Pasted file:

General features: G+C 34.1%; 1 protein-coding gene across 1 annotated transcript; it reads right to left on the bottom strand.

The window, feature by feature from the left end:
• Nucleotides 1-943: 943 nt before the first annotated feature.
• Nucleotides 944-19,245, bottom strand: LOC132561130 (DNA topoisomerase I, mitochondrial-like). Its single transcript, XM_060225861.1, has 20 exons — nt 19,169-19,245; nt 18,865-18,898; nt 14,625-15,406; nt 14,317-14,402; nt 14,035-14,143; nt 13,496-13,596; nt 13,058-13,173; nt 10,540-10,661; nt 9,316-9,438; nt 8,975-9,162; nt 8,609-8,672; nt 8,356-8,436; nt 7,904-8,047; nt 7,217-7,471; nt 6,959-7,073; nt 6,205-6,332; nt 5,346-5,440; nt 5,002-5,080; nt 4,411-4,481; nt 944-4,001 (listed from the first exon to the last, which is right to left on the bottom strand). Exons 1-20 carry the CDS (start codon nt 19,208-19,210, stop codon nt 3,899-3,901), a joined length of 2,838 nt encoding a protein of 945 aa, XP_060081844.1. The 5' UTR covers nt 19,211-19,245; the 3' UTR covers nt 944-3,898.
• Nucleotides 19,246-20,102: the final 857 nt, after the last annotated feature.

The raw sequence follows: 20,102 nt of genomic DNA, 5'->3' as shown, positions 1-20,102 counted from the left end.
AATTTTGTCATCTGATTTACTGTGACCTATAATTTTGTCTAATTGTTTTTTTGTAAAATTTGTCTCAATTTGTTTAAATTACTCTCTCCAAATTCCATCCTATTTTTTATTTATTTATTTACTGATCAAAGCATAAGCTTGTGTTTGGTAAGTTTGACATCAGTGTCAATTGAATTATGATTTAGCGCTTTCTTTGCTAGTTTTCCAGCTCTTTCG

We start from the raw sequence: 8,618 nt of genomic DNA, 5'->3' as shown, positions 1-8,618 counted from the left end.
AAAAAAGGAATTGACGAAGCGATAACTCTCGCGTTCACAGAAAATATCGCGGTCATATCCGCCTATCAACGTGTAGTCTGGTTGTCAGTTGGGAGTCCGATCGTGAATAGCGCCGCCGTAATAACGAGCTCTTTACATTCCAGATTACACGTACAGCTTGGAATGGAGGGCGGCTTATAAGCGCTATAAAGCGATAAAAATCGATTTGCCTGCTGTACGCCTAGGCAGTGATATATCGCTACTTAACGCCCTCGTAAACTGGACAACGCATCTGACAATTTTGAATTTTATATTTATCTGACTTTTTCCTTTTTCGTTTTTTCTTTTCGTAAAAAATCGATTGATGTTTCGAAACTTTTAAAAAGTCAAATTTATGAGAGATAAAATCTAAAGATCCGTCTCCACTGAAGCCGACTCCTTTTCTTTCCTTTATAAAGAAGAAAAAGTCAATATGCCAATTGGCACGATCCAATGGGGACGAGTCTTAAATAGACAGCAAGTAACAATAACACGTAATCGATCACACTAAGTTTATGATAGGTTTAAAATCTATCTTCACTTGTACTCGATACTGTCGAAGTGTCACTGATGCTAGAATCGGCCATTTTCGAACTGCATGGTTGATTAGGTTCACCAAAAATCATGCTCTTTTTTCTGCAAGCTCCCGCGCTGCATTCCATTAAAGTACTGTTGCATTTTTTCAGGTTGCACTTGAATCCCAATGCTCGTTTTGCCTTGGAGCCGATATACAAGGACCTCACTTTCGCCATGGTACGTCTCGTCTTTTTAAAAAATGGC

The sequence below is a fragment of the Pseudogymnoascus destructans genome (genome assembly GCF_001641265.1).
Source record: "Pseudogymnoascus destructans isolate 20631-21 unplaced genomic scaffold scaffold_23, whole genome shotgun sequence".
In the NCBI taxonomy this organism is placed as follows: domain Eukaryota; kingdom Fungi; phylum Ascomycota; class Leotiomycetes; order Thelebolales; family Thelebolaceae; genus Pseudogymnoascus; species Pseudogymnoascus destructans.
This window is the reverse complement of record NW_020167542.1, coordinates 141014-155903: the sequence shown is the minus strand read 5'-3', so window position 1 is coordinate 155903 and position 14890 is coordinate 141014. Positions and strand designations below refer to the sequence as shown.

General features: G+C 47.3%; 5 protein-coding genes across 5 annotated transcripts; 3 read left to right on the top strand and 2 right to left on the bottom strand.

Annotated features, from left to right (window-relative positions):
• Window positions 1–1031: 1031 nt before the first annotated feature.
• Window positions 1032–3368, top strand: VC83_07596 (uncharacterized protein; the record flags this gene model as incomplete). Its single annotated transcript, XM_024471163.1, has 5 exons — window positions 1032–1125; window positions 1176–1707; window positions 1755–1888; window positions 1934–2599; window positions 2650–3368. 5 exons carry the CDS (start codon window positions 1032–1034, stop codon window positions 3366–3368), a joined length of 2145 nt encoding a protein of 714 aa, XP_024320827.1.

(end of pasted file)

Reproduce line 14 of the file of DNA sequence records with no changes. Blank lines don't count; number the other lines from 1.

General features: G+C 47.3%; 5 protein-coding genes across 5 annotated transcripts; 3 read left to right on the top strand and 2 right to left on the bottom strand.